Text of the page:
Two other Colorado players also played some good golf, but both failed to advance.

The first was University of Colorado junior Dylan McDermott, who went into the 18th hole tied with Auburn’s Jackson Koivun. With Koivun within eight feet of a birdie, McDermott’s left-to-right 20-foot downhill birdie attempt slid just left of the hole. Koivun drained the birdie for the win.

Dylan McDermott hits his second shot on hole one during the round of 64 of the 2023 U.S. Amateur at Cherry Hills C.C. in Cherry Hills Village, Colo. on Wednesday, Aug. 16, 2023. (Chris Keane/USGA)

…and Beyond

In the last match of the day to finish, Colorado Springs’ Colin Prater—a science teacher at Doherty High School and the winner of the 2020 Colorado Amateur and Colorado Stroke Play championships—waged an epic battle with the University of Arizona’s Rhyggs Johnston. Prater was up by one at the turn, then down by two after the 13th. His birdies on 14 and 17 tied the match.

With the honors on Cherry Hills water-lined 18th, Prater said his “thought process was just try to get the ball in play, get it in the short grass, put the pressure on (Johnston).” Instead, he hit it in the water left of the fairway. “And that just took all the pressure off of him.”

Playing it safe, Johnston bailed out right with an iron but then hit his approach way right of the green. Prater re-teed and hit a 3-wood to 201 yards, which, factoring the slope and wind, was playing 230. “I knew I couldn’t get 5-iron there, so I choked up and hit kind of a smooth 4-iron,” he said. “I knew I had to hit it right at it. It was probably the best swing of my entire life.”

He nearly holed the shot, leaving himself a delicate seven-foot bogey putt that he played “probably at least a foot out and rolled it right in the middle.” Johnston also made bogey, sending the match to extra holes—one of three matches on the day to go long.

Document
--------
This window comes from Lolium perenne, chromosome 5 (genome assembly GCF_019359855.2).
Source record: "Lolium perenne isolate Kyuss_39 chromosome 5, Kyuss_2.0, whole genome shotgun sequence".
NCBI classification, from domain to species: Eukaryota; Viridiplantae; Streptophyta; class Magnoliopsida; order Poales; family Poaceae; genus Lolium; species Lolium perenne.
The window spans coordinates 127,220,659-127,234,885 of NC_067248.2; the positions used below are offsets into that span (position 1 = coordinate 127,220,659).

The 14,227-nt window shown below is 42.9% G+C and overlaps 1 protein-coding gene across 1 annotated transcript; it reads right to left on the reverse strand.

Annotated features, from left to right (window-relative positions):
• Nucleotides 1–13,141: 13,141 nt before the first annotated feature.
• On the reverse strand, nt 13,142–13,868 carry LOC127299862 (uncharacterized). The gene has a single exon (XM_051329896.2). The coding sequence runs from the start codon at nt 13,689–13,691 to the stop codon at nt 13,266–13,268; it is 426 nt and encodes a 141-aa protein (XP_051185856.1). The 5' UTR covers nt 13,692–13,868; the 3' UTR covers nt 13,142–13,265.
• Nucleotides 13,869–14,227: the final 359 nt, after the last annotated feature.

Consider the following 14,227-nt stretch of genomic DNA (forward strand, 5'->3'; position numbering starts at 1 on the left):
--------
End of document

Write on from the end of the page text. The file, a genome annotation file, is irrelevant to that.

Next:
On the first, Prater made par and conceded a par putt to Johnston that wasn’t what some in the gallery considered “within the circle of friendship.”

“I don’t regret it,” Prater said of the concession. “He putted well all day. I knew I was going to have to make birdie to win.”

He would do neither. Two holes later, on the 311-yard par 4 third—the same hole on which he first took the lead with a birdie during regulation—Prater missed a birdie putt and Johnston sank his.

Prater said his biggest disappointment “was that this experience is over. This experience has been the coolest thing on the planet, to have my little one and my wife and my parents and a ton of high school kids come out to watch me play today. To be able to just grind and stay in it and to force extras, I’m really proud of that.”

And is there a lesson Mr. Prater can impart to his students at Doherty? “I don’t really talk a whole lot about my golf,” he said. “But yeah, for sure, it’s a great life lesson, that when you get kicked in the teeth, just keep on fighting.”

THE MORE YOU KNOW: All players in the Round of 64 started their matches from the 340-yard “Palmer Tee”—so named for the teeing area from which Arnold Palmer drove the first green on the par 4 hole, igniting the closing-round 65 that won him the 1960 U.S. Open. A number of players drove it, many tried and missed long or wide left. For the Rounds of 32 and 16, the first hole will return to the same 395 yards it measured in Monday’s and Tuesday’s stroke-play qualifier.

To follow today’s matches at Cherry Hills, click here.

To catch the action on television:

Date/Day Time (MDT) Network Coverage
Aug. 17/Thursday 4-5 p.m. Peacock Round of 32 Matches
5-7 p.m. Golf Channel Round of 32 Matches
Aug. 18/Friday 3-4 p.m. Peacock Quarterfinal Matches
4-6 p.m. Golf Channel Quarterfinal Matches
Aug. 19/Saturday 1-3 p.m. Golf Channel Semifinals Matches
2-4 p.m. NBC Semifinals Matches
Aug. 20/Sunday 1-2 p.m. Golf Channel Championship Match
2-4 p.m. NBC Championship Match